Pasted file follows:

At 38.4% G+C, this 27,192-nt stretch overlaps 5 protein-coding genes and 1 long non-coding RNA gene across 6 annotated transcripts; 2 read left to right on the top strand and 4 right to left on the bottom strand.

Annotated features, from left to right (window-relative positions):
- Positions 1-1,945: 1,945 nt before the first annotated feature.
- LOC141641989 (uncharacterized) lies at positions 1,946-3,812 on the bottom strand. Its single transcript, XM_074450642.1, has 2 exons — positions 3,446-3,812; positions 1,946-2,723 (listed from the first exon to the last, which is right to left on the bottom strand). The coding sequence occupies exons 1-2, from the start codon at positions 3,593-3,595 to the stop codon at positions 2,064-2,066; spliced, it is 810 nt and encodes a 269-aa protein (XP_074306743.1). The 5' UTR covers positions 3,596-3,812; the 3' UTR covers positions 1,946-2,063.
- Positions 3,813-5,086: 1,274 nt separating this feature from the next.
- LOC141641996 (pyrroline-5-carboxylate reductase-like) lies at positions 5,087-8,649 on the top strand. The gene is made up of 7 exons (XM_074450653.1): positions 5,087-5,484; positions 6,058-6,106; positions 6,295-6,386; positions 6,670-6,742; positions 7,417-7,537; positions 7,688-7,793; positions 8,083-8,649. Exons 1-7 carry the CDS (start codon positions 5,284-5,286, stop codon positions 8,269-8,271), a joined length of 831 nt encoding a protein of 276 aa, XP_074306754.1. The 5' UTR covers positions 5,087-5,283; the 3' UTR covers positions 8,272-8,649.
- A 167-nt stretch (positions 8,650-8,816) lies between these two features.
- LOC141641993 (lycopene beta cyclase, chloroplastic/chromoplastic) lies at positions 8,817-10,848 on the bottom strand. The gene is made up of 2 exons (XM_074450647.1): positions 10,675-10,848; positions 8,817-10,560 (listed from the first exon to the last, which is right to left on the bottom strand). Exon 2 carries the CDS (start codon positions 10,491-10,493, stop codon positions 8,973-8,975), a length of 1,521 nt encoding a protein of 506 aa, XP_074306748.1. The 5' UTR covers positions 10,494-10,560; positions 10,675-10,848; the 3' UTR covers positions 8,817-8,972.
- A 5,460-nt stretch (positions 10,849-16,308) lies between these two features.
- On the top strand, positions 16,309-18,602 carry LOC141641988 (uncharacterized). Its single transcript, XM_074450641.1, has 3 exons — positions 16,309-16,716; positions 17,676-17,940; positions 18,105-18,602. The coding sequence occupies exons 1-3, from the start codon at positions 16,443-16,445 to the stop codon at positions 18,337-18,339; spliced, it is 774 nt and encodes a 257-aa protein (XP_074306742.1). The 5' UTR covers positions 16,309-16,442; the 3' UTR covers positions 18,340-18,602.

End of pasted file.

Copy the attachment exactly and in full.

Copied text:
At 38.4% G+C, this 27,192-nt stretch overlaps 5 protein-coding genes and 1 long non-coding RNA gene across 6 annotated transcripts; 2 read left to right on the top strand and 4 right to left on the bottom strand.

Annotated features, from left to right (window-relative positions):
- Positions 1-1,945: 1,945 nt before the first annotated feature.
- LOC141641989 (uncharacterized) lies at positions 1,946-3,812 on the bottom strand. Its single transcript, XM_074450642.1, has 2 exons — positions 3,446-3,812; positions 1,946-2,723 (listed from the first exon to the last, which is right to left on the bottom strand). The coding sequence occupies exons 1-2, from the start codon at positions 3,593-3,595 to the stop codon at positions 2,064-2,066; spliced, it is 810 nt and encodes a 269-aa protein (XP_074306743.1). The 5' UTR covers positions 3,596-3,812; the 3' UTR covers positions 1,946-2,063.
- Positions 3,813-5,086: 1,274 nt separating this feature from the next.
- LOC141641996 (pyrroline-5-carboxylate reductase-like) lies at positions 5,087-8,649 on the top strand. The gene is made up of 7 exons (XM_074450653.1): positions 5,087-5,484; positions 6,058-6,106; positions 6,295-6,386; positions 6,670-6,742; positions 7,417-7,537; positions 7,688-7,793; positions 8,083-8,649. Exons 1-7 carry the CDS (start codon positions 5,284-5,286, stop codon positions 8,269-8,271), a joined length of 831 nt encoding a protein of 276 aa, XP_074306754.1. The 5' UTR covers positions 5,087-5,283; the 3' UTR covers positions 8,272-8,649.
- A 167-nt stretch (positions 8,650-8,816) lies between these two features.
- LOC141641993 (lycopene beta cyclase, chloroplastic/chromoplastic) lies at positions 8,817-10,848 on the bottom strand. The gene is made up of 2 exons (XM_074450647.1): positions 10,675-10,848; positions 8,817-10,560 (listed from the first exon to the last, which is right to left on the bottom strand). Exon 2 carries the CDS (start codon positions 10,491-10,493, stop codon positions 8,973-8,975), a length of 1,521 nt encoding a protein of 506 aa, XP_074306748.1. The 5' UTR covers positions 10,494-10,560; positions 10,675-10,848; the 3' UTR covers positions 8,817-8,972.
- A 5,460-nt stretch (positions 10,849-16,308) lies between these two features.
- On the top strand, positions 16,309-18,602 carry LOC141641988 (uncharacterized). Its single transcript, XM_074450641.1, has 3 exons — positions 16,309-16,716; positions 17,676-17,940; positions 18,105-18,602. The coding sequence occupies exons 1-3, from the start codon at positions 16,443-16,445 to the stop codon at positions 18,337-18,339; spliced, it is 774 nt and encodes a 257-aa protein (XP_074306742.1). The 5' UTR covers positions 16,309-16,442; the 3' UTR covers positions 18,340-18,602.